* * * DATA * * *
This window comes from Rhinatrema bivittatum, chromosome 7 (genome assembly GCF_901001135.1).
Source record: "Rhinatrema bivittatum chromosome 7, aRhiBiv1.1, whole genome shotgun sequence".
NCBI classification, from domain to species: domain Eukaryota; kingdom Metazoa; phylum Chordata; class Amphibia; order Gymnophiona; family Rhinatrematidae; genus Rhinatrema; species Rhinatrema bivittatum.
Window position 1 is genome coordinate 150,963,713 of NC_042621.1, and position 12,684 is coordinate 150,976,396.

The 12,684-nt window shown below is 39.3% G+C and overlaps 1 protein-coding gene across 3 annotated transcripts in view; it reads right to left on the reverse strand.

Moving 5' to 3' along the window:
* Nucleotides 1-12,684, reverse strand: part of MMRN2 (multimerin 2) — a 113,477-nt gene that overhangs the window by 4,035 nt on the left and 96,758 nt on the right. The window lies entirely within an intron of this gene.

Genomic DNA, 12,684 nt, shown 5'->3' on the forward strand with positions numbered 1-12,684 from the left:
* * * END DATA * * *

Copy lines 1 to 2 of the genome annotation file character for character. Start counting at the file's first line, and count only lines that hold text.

This window comes from Rhinatrema bivittatum, chromosome 7 (genome assembly GCF_901001135.1).
Source record: "Rhinatrema bivittatum chromosome 7, aRhiBiv1.1, whole genome shotgun sequence".